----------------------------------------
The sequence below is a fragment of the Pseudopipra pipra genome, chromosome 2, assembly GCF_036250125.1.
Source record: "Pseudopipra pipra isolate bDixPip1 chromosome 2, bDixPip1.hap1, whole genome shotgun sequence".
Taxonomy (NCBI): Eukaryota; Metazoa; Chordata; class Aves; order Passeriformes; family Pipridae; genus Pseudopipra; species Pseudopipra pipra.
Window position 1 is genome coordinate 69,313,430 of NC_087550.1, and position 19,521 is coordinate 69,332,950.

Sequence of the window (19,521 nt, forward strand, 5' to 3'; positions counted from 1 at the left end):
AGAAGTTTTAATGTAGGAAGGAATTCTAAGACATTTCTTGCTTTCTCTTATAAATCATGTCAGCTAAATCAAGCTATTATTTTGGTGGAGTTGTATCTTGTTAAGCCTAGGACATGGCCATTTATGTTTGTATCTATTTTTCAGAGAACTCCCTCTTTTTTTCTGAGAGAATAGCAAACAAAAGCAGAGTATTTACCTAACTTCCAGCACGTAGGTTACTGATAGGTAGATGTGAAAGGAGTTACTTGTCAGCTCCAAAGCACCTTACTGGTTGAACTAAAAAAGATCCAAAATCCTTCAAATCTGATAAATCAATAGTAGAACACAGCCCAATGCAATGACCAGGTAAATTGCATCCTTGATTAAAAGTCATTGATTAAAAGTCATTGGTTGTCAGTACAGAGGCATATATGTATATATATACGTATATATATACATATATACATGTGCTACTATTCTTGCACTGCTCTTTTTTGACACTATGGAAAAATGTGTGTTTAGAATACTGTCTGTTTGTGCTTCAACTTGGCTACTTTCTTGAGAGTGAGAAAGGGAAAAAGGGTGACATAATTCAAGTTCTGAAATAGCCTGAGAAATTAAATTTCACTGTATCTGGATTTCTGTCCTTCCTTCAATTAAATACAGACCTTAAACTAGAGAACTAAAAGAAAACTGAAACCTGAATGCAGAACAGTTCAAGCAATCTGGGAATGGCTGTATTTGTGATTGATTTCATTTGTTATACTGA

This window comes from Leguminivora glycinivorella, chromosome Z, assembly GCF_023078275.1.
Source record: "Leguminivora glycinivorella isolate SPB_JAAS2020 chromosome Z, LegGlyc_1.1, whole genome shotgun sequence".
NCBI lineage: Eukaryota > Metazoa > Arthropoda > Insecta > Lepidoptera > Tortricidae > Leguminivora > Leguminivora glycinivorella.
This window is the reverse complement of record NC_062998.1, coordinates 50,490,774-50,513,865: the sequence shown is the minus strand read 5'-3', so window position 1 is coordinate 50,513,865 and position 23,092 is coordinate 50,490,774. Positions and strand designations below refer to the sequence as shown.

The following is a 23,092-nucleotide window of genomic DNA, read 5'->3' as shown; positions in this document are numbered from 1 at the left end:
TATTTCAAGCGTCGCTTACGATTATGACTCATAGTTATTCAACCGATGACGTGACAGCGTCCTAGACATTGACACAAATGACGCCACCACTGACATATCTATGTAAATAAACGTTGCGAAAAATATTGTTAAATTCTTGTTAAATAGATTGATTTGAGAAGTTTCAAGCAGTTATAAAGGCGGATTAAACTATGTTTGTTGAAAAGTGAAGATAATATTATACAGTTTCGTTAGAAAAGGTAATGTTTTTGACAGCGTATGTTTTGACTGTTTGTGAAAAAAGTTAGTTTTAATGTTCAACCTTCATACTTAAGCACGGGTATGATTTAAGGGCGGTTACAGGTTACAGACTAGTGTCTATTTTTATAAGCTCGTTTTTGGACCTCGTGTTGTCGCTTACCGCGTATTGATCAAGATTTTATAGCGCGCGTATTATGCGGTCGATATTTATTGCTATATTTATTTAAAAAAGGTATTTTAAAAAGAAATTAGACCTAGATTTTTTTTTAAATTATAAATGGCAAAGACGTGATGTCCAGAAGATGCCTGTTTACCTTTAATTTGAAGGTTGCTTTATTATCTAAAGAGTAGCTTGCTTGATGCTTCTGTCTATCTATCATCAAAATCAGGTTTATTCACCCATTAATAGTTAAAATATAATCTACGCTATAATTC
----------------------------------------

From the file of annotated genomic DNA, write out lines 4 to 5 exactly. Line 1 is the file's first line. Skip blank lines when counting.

Window position 1 is genome coordinate 69,313,430 of NC_087550.1, and position 19,521 is coordinate 69,332,950.

Sequence of the window (19,521 nt, forward strand, 5' to 3'; positions counted from 1 at the left end):